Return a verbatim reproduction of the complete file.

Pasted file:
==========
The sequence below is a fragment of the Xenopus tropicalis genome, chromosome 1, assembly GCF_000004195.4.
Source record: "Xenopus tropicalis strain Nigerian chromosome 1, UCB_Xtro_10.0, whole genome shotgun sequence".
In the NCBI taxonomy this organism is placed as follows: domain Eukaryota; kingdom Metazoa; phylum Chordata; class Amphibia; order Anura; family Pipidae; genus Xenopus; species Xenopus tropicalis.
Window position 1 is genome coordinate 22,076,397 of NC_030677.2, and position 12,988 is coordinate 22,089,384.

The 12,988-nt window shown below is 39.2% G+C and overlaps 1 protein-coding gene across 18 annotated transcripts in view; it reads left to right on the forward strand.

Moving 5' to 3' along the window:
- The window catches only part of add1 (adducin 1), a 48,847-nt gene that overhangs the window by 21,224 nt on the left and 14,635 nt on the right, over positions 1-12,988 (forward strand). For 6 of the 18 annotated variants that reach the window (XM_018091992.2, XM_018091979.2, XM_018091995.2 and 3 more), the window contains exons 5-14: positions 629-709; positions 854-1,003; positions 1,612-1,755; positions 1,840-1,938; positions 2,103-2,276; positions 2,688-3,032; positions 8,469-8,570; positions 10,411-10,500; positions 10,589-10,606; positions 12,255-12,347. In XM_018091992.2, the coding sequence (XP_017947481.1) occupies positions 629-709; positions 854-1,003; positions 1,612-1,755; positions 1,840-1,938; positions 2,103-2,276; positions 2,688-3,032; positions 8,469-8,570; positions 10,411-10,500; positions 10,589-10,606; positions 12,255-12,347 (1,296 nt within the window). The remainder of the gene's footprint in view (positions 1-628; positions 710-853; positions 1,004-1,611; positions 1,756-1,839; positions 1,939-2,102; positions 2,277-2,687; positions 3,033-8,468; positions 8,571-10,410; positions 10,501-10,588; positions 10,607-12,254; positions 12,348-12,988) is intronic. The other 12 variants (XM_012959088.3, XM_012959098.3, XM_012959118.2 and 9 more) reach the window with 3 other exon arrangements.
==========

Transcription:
The sequence below is a fragment of the Xenopus tropicalis genome, chromosome 1, assembly GCF_000004195.4.
Source record: "Xenopus tropicalis strain Nigerian chromosome 1, UCB_Xtro_10.0, whole genome shotgun sequence".
In the NCBI taxonomy this organism is placed as follows: domain Eukaryota; kingdom Metazoa; phylum Chordata; class Amphibia; order Anura; family Pipidae; genus Xenopus; species Xenopus tropicalis.
Window position 1 is genome coordinate 22,076,397 of NC_030677.2, and position 12,988 is coordinate 22,089,384.

The 12,988-nt window shown below is 39.2% G+C and overlaps 1 protein-coding gene across 18 annotated transcripts in view; it reads left to right on the forward strand.

Moving 5' to 3' along the window:
- The window catches only part of add1 (adducin 1), a 48,847-nt gene that overhangs the window by 21,224 nt on the left and 14,635 nt on the right, over positions 1-12,988 (forward strand). For 6 of the 18 annotated variants that reach the window (XM_018091992.2, XM_018091979.2, XM_018091995.2 and 3 more), the window contains exons 5-14: positions 629-709; positions 854-1,003; positions 1,612-1,755; positions 1,840-1,938; positions 2,103-2,276; positions 2,688-3,032; positions 8,469-8,570; positions 10,411-10,500; positions 10,589-10,606; positions 12,255-12,347. In XM_018091992.2, the coding sequence (XP_017947481.1) occupies positions 629-709; positions 854-1,003; positions 1,612-1,755; positions 1,840-1,938; positions 2,103-2,276; positions 2,688-3,032; positions 8,469-8,570; positions 10,411-10,500; positions 10,589-10,606; positions 12,255-12,347 (1,296 nt within the window). The remainder of the gene's footprint in view (positions 1-628; positions 710-853; positions 1,004-1,611; positions 1,756-1,839; positions 1,939-2,102; positions 2,277-2,687; positions 3,033-8,468; positions 8,571-10,410; positions 10,501-10,588; positions 10,607-12,254; positions 12,348-12,988) is intronic. The other 12 variants (XM_012959088.3, XM_012959098.3, XM_012959118.2 and 9 more) reach the window with 3 other exon arrangements.